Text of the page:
While the commercial world is pushing love and gearing up to pink—hearts, ribbons, cards for St Valentine’s Day—others are pushing something completely different. This week is, in the ways of marketing, Bramley Apple Week.
Now, Bramleys are a British staple with a noble history. But according the website of the Bramley Apple Information Service (of course there’s one) they are exclusive to Britain. How weird. Surely a few people in the States grow them?
But no, it seems that the idea of cooking apples is the USA is virtually non-existent, except to a few growers such as Windrose Farm, CA. So rare are they that British expats get really, really excited when they find them.
It seems to me like a marketing opportunity, but this isn't on the cards for the Bramley Apple Information Service. It’s funded by Bramley apple growers around Britain (they’re mostly in Kent, East Anglia and the West Country). They have marketing committees, run the Brammy awards (for the best Bramley apple products) and run a website with a wide range of information, including some rather nice sounding recipes, savoury as well as sweet. How many producers there are, I can’t tell you, as the contact on the end of the phone declined to say. Apparently they can’t give out information on their growers…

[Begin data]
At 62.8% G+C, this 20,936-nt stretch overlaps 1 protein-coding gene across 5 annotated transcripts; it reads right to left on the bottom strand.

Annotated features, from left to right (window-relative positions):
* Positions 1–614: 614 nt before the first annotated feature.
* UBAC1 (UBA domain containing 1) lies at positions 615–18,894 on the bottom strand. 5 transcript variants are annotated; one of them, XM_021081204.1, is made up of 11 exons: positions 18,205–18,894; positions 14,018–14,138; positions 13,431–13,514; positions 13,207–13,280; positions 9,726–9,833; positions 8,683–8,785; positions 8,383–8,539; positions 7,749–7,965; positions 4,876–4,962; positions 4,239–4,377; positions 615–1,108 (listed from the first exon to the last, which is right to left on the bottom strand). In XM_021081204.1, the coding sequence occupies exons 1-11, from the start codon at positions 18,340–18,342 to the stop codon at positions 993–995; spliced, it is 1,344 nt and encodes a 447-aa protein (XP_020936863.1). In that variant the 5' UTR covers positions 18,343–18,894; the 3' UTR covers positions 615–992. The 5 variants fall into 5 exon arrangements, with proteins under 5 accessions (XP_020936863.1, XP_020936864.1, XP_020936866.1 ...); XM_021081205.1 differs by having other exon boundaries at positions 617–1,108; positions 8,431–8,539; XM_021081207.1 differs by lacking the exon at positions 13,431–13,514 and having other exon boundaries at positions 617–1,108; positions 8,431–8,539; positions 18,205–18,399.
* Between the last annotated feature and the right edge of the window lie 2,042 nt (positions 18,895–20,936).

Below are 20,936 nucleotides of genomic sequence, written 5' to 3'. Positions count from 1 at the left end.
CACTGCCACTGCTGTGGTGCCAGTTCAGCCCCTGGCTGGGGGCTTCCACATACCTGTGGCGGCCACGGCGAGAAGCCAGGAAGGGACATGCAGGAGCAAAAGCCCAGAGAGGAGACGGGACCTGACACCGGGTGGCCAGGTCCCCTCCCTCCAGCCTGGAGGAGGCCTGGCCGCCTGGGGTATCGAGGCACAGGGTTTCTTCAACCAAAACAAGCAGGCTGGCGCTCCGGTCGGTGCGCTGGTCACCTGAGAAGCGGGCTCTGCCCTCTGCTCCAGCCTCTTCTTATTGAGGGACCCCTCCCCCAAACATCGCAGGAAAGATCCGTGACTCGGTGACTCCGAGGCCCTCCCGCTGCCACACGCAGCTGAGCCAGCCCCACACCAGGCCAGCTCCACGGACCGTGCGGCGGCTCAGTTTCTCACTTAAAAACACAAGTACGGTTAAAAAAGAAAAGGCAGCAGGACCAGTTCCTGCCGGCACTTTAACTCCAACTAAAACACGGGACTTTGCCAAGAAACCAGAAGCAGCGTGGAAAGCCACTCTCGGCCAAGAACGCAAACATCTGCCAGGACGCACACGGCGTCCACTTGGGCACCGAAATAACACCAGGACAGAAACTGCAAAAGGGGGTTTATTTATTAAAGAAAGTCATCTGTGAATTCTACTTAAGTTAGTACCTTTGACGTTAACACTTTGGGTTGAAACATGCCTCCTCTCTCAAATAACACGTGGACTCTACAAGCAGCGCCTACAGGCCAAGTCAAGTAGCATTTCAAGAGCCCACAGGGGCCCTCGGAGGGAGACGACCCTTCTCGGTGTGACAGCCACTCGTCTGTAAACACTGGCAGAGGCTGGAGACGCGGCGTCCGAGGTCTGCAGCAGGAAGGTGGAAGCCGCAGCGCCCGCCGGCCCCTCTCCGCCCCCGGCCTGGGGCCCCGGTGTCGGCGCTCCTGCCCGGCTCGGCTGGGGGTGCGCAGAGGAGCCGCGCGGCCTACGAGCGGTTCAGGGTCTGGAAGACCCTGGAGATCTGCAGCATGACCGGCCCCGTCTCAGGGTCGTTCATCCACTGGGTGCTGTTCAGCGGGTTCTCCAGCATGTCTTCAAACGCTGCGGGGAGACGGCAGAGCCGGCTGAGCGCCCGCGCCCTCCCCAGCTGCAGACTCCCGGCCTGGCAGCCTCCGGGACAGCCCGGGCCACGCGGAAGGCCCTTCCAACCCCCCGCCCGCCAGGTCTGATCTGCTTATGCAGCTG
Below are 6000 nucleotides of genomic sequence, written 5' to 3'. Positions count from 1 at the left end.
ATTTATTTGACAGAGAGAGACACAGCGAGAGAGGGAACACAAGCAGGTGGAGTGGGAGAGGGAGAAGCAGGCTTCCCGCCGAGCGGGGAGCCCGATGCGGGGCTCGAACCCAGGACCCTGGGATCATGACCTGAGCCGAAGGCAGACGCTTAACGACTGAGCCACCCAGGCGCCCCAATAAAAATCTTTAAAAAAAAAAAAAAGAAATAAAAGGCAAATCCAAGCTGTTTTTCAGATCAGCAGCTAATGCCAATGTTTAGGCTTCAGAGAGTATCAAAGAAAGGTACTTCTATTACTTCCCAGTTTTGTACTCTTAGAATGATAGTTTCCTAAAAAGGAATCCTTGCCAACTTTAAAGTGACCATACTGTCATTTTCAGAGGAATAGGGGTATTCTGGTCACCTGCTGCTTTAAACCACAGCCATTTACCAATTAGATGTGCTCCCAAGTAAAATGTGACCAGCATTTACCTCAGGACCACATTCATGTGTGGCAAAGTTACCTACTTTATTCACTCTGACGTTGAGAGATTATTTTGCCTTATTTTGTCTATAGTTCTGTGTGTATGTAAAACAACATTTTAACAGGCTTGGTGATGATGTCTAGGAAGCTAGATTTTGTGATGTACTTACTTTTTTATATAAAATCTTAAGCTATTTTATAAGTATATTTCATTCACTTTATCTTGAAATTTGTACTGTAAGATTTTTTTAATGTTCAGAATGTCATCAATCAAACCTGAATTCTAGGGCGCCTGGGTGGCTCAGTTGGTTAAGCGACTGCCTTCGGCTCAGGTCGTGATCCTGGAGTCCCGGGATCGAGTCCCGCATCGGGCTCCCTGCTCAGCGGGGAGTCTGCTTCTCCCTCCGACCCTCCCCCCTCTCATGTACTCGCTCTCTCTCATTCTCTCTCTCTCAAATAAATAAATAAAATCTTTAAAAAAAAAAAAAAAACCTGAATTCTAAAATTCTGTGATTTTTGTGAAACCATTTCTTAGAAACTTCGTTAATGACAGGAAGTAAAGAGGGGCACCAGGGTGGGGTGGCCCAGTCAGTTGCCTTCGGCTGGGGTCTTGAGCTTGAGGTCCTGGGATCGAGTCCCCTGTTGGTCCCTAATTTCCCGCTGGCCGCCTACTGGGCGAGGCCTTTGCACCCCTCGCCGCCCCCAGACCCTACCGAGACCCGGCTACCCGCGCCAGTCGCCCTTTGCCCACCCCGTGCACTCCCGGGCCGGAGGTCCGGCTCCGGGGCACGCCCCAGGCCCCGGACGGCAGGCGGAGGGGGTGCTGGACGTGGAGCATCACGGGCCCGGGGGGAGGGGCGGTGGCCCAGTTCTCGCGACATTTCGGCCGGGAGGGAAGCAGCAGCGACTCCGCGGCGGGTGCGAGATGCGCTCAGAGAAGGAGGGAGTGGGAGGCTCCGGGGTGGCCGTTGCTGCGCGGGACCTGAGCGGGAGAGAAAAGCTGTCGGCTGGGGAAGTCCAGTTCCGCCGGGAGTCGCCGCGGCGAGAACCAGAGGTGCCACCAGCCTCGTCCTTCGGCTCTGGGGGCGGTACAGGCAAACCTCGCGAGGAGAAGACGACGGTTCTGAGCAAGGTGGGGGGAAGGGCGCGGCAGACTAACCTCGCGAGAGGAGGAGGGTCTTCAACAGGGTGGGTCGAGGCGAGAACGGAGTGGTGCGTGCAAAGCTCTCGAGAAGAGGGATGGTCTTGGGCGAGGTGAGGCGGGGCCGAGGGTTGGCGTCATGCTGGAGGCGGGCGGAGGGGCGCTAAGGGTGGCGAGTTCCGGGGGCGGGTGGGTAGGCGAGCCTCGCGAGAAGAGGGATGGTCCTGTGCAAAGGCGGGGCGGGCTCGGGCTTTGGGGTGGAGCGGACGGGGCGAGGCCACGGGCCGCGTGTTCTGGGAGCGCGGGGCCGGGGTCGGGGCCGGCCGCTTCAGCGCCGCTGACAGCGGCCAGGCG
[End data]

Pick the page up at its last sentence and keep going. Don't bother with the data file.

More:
Another surprise was that, for a site that promotes Bramleys, they only include one link to a company that actually sells trees, the recently formed Pomona Fruits. Surely they’re missing a trick here? The more people are exposed to Bramleys, the more they’ll want to eat them.
And are the Americans really so closed-minded to the idea of cooking apples, or do our producers have their reasons for not pushing them in the States? It would be interesting to know.
If you sell Bramley apple trees, I suggest you get in contact and ask to be added to the association’s list of links. And, apples or apple trees, there’s a market waiting for development just across the Pond.